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How to play the games? Nash versus Berge behavior rules

Author

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  • Pierre Courtois
  • Rabia Nessah
  • Tarik Tazdaït

Abstract

Social interactions regularly lead to mutually beneficial transactions that are sometimes puzzling. The prisoner’s dilemma and the chicken and trust games prove to be less perplexing than Nash equilibrium predicts. Moral preferences seem to complement self-oriented motivations and their relative predominance in games is found to vary according to the individuals, their environment, and the game. This paper examines the appropriateness of Berge equilibrium to study several 2×2 game situations, notably cooperative games where mutual support yields socially better outcomes. We consider the Berge behavior rule complementarily to Nash: individuals play one behavior rule or another, depending on the game situation. We then define non-cooperative Berge equilibrium, discuss what it means to play in this fashion, and argue why individuals may choose to do so. Finally, we discuss the relationship between Nash and Berge notions and analyze the rationale of individuals playing in a situational perspective.

Suggested Citation

  • Pierre Courtois & Rabia Nessah & Tarik Tazdaït, 2011. "How to play the games? Nash versus Berge behavior rules," Working Papers 11-05, LAMETA, Universtiy of Montpellier, revised Feb 2011.
  • Handle: RePEc:lam:wpaper:11-05
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    File URL: http://www.lameta.univ-montp1.fr/Documents/DR2011-05.pdf
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    Cited by:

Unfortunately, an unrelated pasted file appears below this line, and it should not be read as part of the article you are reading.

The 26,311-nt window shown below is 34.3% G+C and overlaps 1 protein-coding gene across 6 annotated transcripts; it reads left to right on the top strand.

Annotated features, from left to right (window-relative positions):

1. Bertrand Crettez, 2019. "Unilateral Support Equilibrium, Berge Equilibrium, and Team Problems Solutions," Journal of Quantitative Economics, Springer;The Indian Econometric Society (TIES), vol. 17(4), pages 727-739, December.
    2. Courtois, Pierre & Nessah, Rabia & Tazdaït, Tarik, 2017. "Existence and computation of Berge equilibrium and of two refinements," Journal of Mathematical Economics, Elsevier, vol. 72(C), pages 7-15.
    3. Guilhem Lecouteux, 2018. "What does “we” want? Team Reasoning, Game Theory, and Unselfish Behaviours," Revue d'économie politique, Dalloz, vol. 128(3), pages 311-332.
    4. Olivier Musy & Antonin Pottier & Tarik Tazdait, 2012. "A New Theorem To Find Berge Equilibria," International Game Theory Review (IGTR), World Scientific Publishing Co. Pte. Ltd., vol. 14(01), pages 1-10.
    5. Antonin Pottier & Rabia Nessah, 2014. "Berge–Vaisman And Nash Equilibria: Transformation Of Games," International Game Theory Review (IGTR), World Scientific Publishing Co. Pte. Ltd., vol. 16(04), pages 1-8.
    6. Rabia Nessah & Moussa Larbani, 2014. "Berge–Zhukovskii Equilibria: Existence And Characterization," International Game Theory Review (IGTR), World Scientific Publishing Co. Pte. Ltd., vol. 16(04), pages 1-11.
    7. Bertrand Crettez, 2017. "A New Sufficient Condition for a Berge Equilibrium to be a Berge–Vaisman Equilibrium," Journal of Quantitative Economics, Springer;The Indian Econometric Society (TIES), vol. 15(3), pages 451-459, September.
    8. Bertrand Crettez, 2017. "On Sugden’s “mutually beneficial practice” and Berge equilibrium," International Review of Economics, Springer;Happiness Economics and Interpersonal Relations (HEIRS), vol. 64(4), pages 357-366, December.
    9. Schouten, Jop & Borm, Peter & Hendrickx, Ruud, 2018. "Unilateral Support Equilibria," Discussion Paper 2018-011, Tilburg University, Center for Economic Research.
    10. Bertrand Crettez, 2017. "On Hobbes’s state of nature and game theory," Theory and Decision, Springer, vol. 83(4), pages 499-511, December.

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